STEAM Week: The Science of Dog Training

This summer’s Library Challenge theme is “Tales & Tails,” so for STEAM Week, we will take a look at animals and science. Here’s an interview with Chris Lantzer, CPDT-KA (Certified Professional Dog Trainer – Knowledge Assessed) from Woof Wise Dog Training, LLC.

Q: Briefly, tell me about your business and why you decided to get into dog training.  

A: Woof Wise Dog Training, LLC is passionate about improving the quality of life for dogs and people. We would like to keep dogs in their homes as cherished and enjoyable family members. We offer group classes for general manners and obedience skills, as well as private lessons for more challenging behavioral issues. All of our trainers have had difficult dogs and truly empathize with the owner and dog on difficult issues.  

I myself became a trainer as my heart dog, Pumpkin, a rescue herding mix, had many behavioral challenges. I did not want to relinquish him, so I learned how we could improve, and our relationship blossomed! I’d like everyone to experience that joy.  

Q: What is your method of dog training? 

A: We use positive reinforcement dog training as it is scientifically sound without risk of damaging the dog or exacerbating issues.  This is the same method that is used to work with wild animals such as dolphins trained for the US Navy to recover equipment; African rats that save lives by detecting landmines across the globe; and even your local zoo animals, like tigers who are trained for blood draws.  Humans, too, use positive reinforcement in learning! Positive reinforcement is rewarding desirable behaviors and never involves physical punishment. It is about mental compliance, not physical dominance.  

Q: What’s the science behind this method of dog training and why does it work? 

A: Behaviors that are rewarded are repeated.  For every behavior, there is a consequence, and if we like the consequence, we repeat the behavior. Think of something as simple as credit card award points and how that affects your behavior.  Businesses are well aware of this and shape their workforce through positive reinforcement for safety compliance and attendance. We all like to win. Rewarding good behavior creates an eager learner, whereas aversive methods create avoidance at best. Undesired behaviors are managed so they do not become habitual or reinforced until the desired behaviors are well-established.  An example of this may mean puppy-proofing your house or putting the garbage can behind a door.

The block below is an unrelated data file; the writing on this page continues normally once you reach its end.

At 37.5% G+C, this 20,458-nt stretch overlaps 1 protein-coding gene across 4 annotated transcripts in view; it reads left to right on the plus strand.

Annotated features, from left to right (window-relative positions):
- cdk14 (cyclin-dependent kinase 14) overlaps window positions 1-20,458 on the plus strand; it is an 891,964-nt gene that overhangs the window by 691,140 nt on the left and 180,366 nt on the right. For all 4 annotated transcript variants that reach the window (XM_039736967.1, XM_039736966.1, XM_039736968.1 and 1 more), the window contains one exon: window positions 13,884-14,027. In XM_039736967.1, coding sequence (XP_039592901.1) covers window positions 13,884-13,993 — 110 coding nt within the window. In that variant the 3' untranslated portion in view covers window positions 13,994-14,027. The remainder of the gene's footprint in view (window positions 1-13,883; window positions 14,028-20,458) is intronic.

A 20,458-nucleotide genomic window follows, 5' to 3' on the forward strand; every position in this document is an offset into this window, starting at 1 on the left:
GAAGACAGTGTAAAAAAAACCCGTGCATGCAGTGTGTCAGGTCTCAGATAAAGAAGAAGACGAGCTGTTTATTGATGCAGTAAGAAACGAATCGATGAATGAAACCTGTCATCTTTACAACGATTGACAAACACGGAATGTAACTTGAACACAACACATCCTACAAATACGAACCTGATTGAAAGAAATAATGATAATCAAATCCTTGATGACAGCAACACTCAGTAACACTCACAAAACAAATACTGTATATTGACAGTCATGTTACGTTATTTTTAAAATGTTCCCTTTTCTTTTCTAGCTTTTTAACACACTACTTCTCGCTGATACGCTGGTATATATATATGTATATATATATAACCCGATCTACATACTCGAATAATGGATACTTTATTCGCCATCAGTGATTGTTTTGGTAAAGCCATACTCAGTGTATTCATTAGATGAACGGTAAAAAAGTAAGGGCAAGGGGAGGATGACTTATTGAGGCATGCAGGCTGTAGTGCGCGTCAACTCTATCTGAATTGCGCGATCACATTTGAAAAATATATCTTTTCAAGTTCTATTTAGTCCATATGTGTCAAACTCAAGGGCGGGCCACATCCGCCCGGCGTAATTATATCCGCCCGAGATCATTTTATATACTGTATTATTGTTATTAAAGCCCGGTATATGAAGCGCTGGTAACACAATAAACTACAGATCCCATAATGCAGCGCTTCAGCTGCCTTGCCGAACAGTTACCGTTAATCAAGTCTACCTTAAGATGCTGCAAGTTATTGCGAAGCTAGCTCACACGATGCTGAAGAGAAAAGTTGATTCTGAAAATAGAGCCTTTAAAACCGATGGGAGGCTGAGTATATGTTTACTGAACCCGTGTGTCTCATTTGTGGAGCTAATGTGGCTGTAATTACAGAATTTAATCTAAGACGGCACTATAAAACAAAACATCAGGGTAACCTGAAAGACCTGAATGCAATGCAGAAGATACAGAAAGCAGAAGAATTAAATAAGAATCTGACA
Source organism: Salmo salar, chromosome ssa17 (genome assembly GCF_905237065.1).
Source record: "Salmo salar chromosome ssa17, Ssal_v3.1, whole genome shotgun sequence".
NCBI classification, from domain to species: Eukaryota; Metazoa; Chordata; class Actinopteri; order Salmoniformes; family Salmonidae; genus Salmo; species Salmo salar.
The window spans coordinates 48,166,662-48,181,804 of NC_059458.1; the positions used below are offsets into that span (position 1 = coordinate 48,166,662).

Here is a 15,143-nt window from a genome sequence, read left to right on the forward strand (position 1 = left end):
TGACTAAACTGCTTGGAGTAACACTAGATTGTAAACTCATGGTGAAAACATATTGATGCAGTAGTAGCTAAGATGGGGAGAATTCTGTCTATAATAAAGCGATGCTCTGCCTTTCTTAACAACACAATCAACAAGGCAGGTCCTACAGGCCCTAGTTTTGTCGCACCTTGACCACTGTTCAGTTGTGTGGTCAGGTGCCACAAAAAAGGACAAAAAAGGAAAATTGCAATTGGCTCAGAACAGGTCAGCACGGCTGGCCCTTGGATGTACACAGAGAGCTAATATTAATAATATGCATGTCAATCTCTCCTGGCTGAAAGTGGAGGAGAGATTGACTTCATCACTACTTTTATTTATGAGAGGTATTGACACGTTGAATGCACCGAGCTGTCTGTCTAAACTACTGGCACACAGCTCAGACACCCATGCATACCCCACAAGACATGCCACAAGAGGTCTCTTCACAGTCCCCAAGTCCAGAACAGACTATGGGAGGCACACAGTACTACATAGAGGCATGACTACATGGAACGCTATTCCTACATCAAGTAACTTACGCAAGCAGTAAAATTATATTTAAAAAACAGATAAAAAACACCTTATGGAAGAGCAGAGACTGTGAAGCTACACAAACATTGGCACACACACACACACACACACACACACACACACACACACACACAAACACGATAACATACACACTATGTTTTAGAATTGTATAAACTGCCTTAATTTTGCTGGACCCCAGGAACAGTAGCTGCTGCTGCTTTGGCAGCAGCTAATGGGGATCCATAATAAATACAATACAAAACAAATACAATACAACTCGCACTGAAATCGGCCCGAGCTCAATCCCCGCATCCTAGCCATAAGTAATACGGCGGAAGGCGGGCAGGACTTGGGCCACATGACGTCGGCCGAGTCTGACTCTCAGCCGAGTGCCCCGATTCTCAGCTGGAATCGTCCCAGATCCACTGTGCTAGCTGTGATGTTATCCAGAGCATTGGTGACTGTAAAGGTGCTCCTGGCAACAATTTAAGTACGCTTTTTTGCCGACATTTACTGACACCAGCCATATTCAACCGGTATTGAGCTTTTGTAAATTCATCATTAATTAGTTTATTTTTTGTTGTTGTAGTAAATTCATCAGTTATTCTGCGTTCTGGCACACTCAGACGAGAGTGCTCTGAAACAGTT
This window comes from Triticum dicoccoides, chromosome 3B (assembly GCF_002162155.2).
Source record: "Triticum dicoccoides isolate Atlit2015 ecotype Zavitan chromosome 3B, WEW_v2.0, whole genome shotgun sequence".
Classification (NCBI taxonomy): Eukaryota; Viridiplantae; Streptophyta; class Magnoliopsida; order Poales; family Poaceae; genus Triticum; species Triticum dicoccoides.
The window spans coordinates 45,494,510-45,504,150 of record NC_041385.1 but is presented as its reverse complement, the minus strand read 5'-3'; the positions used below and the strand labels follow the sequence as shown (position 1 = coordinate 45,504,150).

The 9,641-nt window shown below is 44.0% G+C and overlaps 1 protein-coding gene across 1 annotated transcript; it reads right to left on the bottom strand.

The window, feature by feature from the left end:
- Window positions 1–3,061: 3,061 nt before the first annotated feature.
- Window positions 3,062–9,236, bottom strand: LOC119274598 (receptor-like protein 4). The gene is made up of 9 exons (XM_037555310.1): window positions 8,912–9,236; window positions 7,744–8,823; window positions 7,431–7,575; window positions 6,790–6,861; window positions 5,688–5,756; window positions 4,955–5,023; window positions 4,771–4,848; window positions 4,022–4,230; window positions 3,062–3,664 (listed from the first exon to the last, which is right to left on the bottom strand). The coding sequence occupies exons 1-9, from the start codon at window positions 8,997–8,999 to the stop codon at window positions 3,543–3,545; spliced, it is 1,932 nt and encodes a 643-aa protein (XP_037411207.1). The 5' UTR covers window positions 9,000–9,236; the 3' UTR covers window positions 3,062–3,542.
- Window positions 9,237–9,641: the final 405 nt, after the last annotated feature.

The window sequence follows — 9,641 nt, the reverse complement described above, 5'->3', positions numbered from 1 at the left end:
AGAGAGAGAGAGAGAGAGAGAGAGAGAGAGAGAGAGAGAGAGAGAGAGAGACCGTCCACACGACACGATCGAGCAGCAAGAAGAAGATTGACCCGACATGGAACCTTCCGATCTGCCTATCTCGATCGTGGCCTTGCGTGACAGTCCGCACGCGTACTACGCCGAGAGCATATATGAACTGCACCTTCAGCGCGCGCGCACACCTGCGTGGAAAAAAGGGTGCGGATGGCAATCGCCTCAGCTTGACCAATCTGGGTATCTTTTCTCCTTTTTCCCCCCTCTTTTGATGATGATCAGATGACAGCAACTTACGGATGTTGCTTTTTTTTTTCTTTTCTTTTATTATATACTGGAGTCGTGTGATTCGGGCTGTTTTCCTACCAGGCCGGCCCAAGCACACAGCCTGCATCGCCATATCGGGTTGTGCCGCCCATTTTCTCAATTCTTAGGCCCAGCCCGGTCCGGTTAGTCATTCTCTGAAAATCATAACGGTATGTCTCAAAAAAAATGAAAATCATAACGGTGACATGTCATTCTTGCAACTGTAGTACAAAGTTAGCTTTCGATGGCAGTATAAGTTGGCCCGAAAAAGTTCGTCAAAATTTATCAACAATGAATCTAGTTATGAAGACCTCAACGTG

Q: How does training dogs improve relationships with their people? 

A: Training helps establish a basic communication, and once those lines are open, the possibilities are infinite. I love to see people discover how amazing and fun it is to be able to communicate with their dogs! It is a big “ah-ha!” moment that creates the biggest smiles. What I might love even more is that it changes US. We become better when we are patient, thoughtful, problem solve, and find a way to communicate rather than just complain. This transfers far beyond the dog training to our other relationships as well. Positive reinforcement training is a great life model for all of us, and especially children. 

Q: What are some challenges? Some success stories? 

A: One of our greatest challenges is helping clients to understand that any problem they are having with a dog cannot be “fixed” quickly. Quick fixes through a strong aversive may suppress a behavior but do not change how they feel, so often when one behavior is suppressed, another starts. Dogs are emotional, sentient beings with brains similar to our own. You cannot fix them like a computer or a car. There are development life stages, complex emotions, learning history, and the relationship itself. 

There also needs to be a realistic expectation of goals and improvements. Again, they cannot always be “fixed” as behavior is fluid, and nothing in life is certain but change. Yet we can make great improvements, sometimes to the point that the issues do seem to be gone. Also remember a beagle who bays does not have an issue any more than a terrier who digs. We sometimes need to remember man bred dogs for certain traits, so it is important to choose a compatible breed for your lifestyle. We can often find alternatives to help allay even those inherent annoyances, but be willing to compromise. 

We are so fortunate to meet with many wonderful people who love their dogs and are dedicated to training. We truly have countless success stories from general manners, dog reactivity, to fear-based aggression. Dogs and people living happier lives. I think people are often surprised how many big changes can come from small, consistent steps. Often 30 minutes a day broken down into short sessions throughout the day is the key to success. 

dog wearing a tie

You can find many books about dogs and dog training from Westlake Porter Public Library! Thanks again to Chris from Woof Wise!